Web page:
Hey, Fayetteville.
It’s me again — Blair, or Miss Jackson if … never mind.

The Powers That Be have asked me to write another article, introducing myself to the public — again.
“WTF? Like people really want to hear more about me,” was my silent response. But I was offered this advice from someone whose professional career has spanned more years than I’ve been on the planet, so here it is, Introduction Part Two.

I’m sure you’ll see me bopping around town with my notebook in hand, asking the questions and taking the photographs. I may run into you or dance into you on Dickson Street, especially if blues music is involved. If you are a patron of Common Grounds you may recognize me from my brief stint as a server there.  Sorry if I forgot your side of ranch dressing or that third refill on your sweet tea. My bad.

If you want to know my agenda, it’s really quite simple. I want to tell the stories that make you think, that make you feel, that make you laugh. When I’m chasing that beat, yeah, I’m doing it because I love it, but I’m also doing it for you. If I write a story it’s because I think we both need to know about it or because I think we will both laugh about it. I might even write something that pisses you off every now and then, but hey, it goes without saying that you’re going to piss me off, too. That’s the way conversation goes.

Conversation — that’s where the story gets a little bigger because my story doesn’t just involve me anymore. It involves you too.

Enter social media. Sure, it’s a great way to send a really bitchy passive-aggressive message to a roommate or to stalk your ex-girlfriend (or the girl you met last weekend who made the mistake of giving you her last name) or even to find out what the word around town is. But given the chance to evolve past the petty melodrama, social media is a vehicle for the individual voice to reach public domain.

In my first WTF column, I mentioned the 2004 presidential election. Yes, I was upset that G.W. won again, (Granted, that was back when I thought Michael Moore was legit.) but it was the media coverage surrounding the election that appalled me to the point of an extreme “WTF?” moment. As a young, idyllic journalism student, armed with a pen and the belief in truth and dignity, I realized political coverage could never quite reach the truth because politicians themselves are, for the most part, power-hungry agenda pushers. My belief system was dismantled. To become a traditional journalist, I realized, was to become nothing more than a parrot for those I interviewed. Rehashing opinions, statistics and statements, all the while smothering my opinion to eliminate bias — not my cup of tea.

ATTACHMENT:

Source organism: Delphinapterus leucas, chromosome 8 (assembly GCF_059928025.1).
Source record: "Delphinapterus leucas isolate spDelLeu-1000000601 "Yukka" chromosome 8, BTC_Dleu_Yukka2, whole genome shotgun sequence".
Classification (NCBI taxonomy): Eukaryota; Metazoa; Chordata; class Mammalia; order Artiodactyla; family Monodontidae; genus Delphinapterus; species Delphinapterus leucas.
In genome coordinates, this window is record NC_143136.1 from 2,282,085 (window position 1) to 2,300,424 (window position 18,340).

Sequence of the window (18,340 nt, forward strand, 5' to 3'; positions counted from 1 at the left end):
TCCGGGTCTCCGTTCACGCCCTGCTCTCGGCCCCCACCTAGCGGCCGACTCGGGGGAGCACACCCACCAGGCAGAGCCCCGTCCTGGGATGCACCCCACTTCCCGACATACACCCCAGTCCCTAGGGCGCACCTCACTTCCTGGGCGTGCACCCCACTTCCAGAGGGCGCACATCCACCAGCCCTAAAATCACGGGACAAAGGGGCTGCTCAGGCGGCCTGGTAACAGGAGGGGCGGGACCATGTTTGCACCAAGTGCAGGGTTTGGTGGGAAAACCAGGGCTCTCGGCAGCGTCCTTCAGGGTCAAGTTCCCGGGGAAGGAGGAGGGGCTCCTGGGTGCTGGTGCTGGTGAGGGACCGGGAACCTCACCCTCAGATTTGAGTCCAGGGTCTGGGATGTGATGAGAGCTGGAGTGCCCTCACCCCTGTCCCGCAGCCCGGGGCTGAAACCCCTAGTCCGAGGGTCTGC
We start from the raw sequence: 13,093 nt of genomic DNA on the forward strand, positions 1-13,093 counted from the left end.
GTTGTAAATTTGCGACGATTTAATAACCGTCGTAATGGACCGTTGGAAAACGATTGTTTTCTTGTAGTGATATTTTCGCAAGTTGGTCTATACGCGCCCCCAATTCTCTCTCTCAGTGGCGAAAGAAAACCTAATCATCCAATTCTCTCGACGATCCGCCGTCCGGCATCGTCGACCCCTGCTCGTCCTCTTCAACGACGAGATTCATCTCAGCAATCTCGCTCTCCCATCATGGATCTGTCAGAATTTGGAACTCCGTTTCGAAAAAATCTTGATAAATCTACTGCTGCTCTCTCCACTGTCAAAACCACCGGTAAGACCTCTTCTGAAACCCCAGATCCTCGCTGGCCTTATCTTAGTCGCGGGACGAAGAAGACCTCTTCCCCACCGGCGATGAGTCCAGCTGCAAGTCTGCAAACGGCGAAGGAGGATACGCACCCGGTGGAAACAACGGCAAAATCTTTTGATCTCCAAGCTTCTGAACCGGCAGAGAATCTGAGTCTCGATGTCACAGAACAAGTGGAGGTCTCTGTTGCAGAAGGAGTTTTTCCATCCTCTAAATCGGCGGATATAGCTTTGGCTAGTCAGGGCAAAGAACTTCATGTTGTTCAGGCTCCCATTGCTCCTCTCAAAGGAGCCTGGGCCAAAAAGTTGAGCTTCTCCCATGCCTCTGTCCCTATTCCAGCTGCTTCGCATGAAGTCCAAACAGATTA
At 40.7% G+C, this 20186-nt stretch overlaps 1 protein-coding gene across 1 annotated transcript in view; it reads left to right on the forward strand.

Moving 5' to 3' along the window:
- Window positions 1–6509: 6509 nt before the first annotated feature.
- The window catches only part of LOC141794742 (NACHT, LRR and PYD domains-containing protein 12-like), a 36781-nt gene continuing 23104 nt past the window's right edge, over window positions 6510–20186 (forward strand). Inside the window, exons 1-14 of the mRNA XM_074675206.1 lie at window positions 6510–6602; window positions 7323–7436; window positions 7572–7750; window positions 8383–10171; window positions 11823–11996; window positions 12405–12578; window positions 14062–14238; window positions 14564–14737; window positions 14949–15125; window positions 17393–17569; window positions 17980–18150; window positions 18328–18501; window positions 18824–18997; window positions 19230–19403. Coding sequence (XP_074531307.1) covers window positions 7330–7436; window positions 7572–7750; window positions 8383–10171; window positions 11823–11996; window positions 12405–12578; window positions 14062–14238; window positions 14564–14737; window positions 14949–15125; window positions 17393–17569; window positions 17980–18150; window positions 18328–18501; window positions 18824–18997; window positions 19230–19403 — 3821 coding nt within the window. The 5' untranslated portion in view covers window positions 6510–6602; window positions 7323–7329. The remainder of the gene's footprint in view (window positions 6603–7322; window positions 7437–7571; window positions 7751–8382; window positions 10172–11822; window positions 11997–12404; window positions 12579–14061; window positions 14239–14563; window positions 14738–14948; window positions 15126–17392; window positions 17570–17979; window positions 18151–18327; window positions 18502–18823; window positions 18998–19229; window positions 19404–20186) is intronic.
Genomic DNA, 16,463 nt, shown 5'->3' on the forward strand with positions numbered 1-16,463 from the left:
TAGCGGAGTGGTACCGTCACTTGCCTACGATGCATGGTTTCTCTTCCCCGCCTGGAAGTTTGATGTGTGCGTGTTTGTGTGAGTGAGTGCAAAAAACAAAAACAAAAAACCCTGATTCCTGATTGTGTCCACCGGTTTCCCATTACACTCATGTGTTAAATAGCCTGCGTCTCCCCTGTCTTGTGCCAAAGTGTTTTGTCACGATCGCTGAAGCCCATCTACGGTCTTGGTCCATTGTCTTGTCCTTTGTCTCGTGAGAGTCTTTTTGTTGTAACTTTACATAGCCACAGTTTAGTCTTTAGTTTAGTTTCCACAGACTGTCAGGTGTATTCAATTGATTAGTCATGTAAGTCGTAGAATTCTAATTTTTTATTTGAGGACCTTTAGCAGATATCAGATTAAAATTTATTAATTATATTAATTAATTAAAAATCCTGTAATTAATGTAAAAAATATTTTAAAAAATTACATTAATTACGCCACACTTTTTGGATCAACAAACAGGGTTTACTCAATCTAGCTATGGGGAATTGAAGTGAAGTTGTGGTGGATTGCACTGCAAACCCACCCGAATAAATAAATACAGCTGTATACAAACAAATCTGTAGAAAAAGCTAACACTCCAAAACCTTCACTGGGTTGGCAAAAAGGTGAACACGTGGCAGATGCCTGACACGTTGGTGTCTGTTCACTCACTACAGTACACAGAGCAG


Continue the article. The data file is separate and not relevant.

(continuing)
Think back to the beginning days of Facebook — when MySpace was still hot and before the invention of YouTube, Pandora and Twitter. How did you form an opinion about a political candidate or social issue? Where did you hear new music? The Internet was certainly a vast resource, but social media had yet to sweep the world, and the general public was left at the mercy of the mass media and those who funded its initiatives.

Now, I can conduct extensive research on any presidential candidate simply by typing a name into a YouTube search bar. I can listen to every documented exchange offered via the Internet, and I can research the opinion of other professionals, some of whom use social media as their only platform.

I’m a grassroots kind of gal, and social media revitalized my belief in the possibility of uncovering some semblance of truth in this world. There is a lot of talk about “liberal media bias” in conservative circles and a lot of grumbling about media moguls like Fox News on the liberal side. One of the great things about social media is that it includes the observer as part of the story, making the agenda transparent, perhaps even the topic of discussion, and for the first time, the opinions and biases of the media are part of the story, which makes its members more vulnerable to criticism but also more accessible when their viewpoints are presented as part of the human experience. The result is more of a conversation than a lecture.

So what biases and opinions can I lay on the table for you to examine?  You can always swing by my Facebook page, but I’ll satisfy your curiosity with a few tidbits of information.

I don’t have a favorite color, though I particularly enjoy wearing black. (My fingertips are always covered in newspaper ink, and black hides the smudges.) In my free time I surf YouTube for political interviews and music videos. Epic stories are most appealing to me, which is why I watch the “Star Wars” and “Lord of the Rings” trilogies at least once a year. I have a low tolerance for discrimination, and once upon a time that attitude defined me as a liberal. Recently, however, I’ve decided that believing in equal rights for everyone is not to the left or right of anything, (considering it’s dead center in the core of constitutional rights) so at the moment I do not affiliate myself with any political label.

OK, now you know a little bit about me, the great wizard behind the curtain. If you would like to submit an opinion piece or letter to the editor for the WTF portion of The Free Weekly, send me an email at or tag a WTF tweet @freekly.  Oh yeah, that reminds me. In my first WTF column, I mentioned that the entering freshman class was 23,000. Negative, Ghost Rider, that was the entire enrollment for 2011.

Quick Note: The online version of this column is the original version.  The print version was edited for length.

Categories: Commentary